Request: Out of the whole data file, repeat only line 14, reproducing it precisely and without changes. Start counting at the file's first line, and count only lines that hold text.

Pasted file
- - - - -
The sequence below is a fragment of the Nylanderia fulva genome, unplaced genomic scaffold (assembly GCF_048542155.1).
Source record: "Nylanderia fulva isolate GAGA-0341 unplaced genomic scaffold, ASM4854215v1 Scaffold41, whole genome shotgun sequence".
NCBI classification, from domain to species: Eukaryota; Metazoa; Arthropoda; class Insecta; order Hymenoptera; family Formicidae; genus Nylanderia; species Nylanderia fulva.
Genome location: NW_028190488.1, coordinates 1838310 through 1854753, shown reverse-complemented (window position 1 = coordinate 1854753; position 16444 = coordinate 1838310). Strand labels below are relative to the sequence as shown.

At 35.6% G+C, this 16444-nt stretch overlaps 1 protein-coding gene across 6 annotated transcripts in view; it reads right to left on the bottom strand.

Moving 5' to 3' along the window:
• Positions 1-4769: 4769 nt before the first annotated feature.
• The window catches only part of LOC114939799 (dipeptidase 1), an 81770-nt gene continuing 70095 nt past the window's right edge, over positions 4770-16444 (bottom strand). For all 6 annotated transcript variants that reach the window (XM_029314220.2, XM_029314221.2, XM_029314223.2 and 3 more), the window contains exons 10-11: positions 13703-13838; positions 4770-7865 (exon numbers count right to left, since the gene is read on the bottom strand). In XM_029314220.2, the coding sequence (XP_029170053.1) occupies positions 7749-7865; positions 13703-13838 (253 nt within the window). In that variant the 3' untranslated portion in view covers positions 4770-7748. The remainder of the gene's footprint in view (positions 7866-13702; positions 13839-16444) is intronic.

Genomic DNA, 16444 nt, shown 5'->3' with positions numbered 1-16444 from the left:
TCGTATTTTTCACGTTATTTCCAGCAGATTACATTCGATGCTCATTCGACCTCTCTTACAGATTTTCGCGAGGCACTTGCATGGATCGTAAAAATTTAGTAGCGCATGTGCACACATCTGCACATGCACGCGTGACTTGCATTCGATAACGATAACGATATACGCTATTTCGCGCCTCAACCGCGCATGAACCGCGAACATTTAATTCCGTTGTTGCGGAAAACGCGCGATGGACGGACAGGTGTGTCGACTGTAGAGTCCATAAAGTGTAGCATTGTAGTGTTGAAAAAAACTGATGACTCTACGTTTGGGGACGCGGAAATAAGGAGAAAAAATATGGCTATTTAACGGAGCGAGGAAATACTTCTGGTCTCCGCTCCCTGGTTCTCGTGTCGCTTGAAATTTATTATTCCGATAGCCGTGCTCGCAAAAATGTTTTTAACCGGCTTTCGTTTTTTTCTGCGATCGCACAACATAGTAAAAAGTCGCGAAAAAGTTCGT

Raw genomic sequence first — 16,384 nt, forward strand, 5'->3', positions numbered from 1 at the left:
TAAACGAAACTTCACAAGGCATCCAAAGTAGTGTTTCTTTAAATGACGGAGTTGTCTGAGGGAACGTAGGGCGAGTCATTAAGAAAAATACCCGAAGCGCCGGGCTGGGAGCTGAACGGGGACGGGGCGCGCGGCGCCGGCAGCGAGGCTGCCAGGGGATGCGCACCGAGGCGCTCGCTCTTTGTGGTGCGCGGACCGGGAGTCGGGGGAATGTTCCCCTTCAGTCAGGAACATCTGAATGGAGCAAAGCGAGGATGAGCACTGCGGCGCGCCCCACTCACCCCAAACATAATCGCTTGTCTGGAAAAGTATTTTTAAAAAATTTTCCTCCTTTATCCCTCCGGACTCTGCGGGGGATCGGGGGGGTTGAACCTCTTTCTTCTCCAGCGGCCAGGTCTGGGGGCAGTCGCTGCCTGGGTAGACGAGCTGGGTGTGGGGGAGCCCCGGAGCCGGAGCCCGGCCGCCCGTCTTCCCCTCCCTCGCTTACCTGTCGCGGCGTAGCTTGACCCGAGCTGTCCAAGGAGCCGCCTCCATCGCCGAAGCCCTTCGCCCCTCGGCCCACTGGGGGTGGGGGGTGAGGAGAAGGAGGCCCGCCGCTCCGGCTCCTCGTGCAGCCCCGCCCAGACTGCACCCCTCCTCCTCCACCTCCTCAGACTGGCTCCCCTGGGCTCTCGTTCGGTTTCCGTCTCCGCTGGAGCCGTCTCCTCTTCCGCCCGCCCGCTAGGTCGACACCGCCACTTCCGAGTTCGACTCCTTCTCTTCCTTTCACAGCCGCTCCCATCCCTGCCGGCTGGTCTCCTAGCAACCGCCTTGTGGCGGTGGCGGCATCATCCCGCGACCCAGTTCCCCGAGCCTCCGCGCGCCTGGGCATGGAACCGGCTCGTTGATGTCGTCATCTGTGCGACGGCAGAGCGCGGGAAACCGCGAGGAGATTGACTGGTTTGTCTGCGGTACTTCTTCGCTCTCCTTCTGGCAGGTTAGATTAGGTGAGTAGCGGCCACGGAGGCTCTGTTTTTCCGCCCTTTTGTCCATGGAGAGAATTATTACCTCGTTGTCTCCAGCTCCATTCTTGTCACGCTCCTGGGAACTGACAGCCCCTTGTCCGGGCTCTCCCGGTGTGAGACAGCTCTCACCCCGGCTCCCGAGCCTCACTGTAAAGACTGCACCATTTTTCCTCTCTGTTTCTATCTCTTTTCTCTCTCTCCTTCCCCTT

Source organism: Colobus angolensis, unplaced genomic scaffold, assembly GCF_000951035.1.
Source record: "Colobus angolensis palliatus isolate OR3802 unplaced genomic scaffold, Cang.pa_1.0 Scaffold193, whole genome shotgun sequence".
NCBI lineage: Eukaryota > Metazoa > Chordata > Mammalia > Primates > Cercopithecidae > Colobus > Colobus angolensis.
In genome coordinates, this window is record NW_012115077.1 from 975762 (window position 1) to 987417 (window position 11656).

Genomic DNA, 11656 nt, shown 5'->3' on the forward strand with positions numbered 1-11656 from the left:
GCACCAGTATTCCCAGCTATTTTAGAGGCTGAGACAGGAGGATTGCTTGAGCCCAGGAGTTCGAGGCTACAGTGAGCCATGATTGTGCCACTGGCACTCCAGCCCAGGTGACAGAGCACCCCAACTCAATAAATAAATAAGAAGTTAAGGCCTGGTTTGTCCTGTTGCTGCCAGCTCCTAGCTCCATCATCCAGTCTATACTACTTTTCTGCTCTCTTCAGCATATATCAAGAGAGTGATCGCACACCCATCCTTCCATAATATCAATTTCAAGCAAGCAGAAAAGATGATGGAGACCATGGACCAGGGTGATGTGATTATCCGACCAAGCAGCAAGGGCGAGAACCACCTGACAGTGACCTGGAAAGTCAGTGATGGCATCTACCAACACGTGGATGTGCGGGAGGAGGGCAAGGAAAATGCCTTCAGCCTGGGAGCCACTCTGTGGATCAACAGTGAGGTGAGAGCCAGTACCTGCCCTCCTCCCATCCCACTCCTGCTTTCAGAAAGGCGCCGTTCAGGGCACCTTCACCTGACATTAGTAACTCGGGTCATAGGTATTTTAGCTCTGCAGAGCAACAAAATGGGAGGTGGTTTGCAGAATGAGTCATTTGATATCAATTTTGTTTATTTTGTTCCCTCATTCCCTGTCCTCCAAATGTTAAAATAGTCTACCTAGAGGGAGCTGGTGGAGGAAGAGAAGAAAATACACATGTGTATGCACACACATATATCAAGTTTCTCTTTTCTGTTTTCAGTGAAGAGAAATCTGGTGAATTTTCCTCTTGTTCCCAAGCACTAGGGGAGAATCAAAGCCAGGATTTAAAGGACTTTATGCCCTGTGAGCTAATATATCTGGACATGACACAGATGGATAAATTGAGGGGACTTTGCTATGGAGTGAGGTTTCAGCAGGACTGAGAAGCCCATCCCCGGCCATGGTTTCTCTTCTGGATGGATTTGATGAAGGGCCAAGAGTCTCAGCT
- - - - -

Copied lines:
Source record: "Colobus angolensis palliatus isolate OR3802 unplaced genomic scaffold, Cang.pa_1.0 Scaffold193, whole genome shotgun sequence".